Conflict simulation, peacebuilding, and development

Daily Archives: 07/11/2022

Domaingue: Why the State Department needs an Office of Diplomatic Gaming

In the November 2022 issue of the Foreign Service Journal, Robert Domaingue argues that the US State Department needs an Office of Diplomatic Gaming:

Serious games, also known as decision or policy games, are used by many different organizations to deal with complex problems. They can be used to promote strategic thinking, conduct analysis, perform training, and advance diplomatic goals.

The Department of Defense (DoD) and the intelligence community (IC) routinely use games to examine assumptions, test concepts, and explore alternative courses of action. The Department of State, however, is lagging far behind in the use of policy gaming, and this hinders the department’s ability to proactively engage on issues rather than reacting to them as they occur.

There is no centralized office at State devoted to supporting the use of gaming to enhance decision-making. Various offices have used tabletop exercises (TTX) to explore important issues, but they have relied on DoD and IC designers to create and run the exercises. State needs a dedicated office with the capacity to design, facilitate, and utilize its own policy games, but it does not have one.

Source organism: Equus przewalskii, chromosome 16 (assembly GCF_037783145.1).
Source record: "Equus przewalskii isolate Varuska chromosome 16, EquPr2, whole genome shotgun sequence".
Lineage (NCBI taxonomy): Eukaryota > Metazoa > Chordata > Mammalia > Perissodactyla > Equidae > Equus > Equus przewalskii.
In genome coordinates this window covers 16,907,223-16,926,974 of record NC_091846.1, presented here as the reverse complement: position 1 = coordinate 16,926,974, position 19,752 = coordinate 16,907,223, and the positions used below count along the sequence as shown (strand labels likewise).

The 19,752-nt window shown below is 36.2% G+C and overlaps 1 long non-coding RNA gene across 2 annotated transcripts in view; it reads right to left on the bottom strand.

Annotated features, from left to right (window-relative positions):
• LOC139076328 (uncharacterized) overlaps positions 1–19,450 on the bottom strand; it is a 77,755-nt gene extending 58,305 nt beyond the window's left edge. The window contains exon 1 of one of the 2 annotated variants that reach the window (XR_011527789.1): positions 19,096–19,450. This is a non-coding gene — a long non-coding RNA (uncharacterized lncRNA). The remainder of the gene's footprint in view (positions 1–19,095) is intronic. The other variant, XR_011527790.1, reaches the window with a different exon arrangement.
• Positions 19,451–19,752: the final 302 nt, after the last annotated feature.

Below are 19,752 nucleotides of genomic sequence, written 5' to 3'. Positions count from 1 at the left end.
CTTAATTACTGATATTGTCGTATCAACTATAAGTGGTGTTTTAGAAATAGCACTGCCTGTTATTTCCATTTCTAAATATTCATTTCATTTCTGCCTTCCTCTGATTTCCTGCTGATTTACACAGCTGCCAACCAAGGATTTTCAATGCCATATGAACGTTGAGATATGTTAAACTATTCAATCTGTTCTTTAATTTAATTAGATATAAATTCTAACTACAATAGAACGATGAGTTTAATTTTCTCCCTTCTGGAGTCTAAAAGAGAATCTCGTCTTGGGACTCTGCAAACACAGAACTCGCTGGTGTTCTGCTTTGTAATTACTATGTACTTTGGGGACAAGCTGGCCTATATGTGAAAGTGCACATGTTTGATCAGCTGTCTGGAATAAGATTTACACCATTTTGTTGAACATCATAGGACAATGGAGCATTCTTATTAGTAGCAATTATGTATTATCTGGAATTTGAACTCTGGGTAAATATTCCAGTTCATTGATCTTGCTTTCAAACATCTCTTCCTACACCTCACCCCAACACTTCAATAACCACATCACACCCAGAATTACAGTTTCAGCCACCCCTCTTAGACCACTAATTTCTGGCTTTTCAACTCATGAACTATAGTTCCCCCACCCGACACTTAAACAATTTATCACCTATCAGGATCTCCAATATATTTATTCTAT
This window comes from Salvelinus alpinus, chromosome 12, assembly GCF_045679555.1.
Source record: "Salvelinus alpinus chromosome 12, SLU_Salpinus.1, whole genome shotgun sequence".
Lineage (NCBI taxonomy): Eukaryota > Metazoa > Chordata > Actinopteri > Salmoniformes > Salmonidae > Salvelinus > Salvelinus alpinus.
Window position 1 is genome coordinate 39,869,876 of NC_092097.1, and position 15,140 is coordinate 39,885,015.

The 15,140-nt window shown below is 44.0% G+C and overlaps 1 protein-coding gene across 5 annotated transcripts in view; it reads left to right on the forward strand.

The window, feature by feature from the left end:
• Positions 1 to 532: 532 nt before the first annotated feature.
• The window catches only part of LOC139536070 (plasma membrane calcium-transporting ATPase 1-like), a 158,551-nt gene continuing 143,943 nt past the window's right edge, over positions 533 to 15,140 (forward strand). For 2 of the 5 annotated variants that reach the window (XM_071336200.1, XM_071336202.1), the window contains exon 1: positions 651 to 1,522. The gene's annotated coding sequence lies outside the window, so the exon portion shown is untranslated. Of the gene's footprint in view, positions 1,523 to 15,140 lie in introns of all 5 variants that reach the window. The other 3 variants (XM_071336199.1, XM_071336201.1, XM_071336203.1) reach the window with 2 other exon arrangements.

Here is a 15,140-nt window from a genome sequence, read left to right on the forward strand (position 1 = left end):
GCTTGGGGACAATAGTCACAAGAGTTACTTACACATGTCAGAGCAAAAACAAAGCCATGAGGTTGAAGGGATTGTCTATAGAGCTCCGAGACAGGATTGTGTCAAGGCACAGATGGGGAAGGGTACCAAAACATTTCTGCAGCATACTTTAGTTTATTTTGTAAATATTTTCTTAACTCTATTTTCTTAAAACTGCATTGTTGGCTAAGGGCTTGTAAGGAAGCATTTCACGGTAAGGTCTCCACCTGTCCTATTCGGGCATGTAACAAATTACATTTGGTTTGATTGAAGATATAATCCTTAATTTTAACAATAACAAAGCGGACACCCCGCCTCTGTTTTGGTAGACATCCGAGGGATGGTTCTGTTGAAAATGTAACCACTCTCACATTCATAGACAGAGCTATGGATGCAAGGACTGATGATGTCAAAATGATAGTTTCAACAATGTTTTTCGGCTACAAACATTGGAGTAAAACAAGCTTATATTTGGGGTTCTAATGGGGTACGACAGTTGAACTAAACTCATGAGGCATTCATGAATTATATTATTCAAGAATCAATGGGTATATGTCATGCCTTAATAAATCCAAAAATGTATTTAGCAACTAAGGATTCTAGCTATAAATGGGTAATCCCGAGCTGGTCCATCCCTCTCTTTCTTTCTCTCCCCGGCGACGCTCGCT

This was not always the case. The Foreign Service Institute’s Office of Special Programs, headed by Fred Hill from 1986 to 2006, advanced some of these capabilities. It developed high-level policy games on such topics as the possible collapse of the Soviet Union, transitions in various governments, potential war between countries, nuclear programs in specific countries, and conflicts in different regions. But the FSI office closed in 2007, and the State Department never replaced it.

Gaming is the tool of choice when facing uncertainty, and the State Department needs an office that can coordinate and build capacity for using this tool.

You can read his proposal at the link above.

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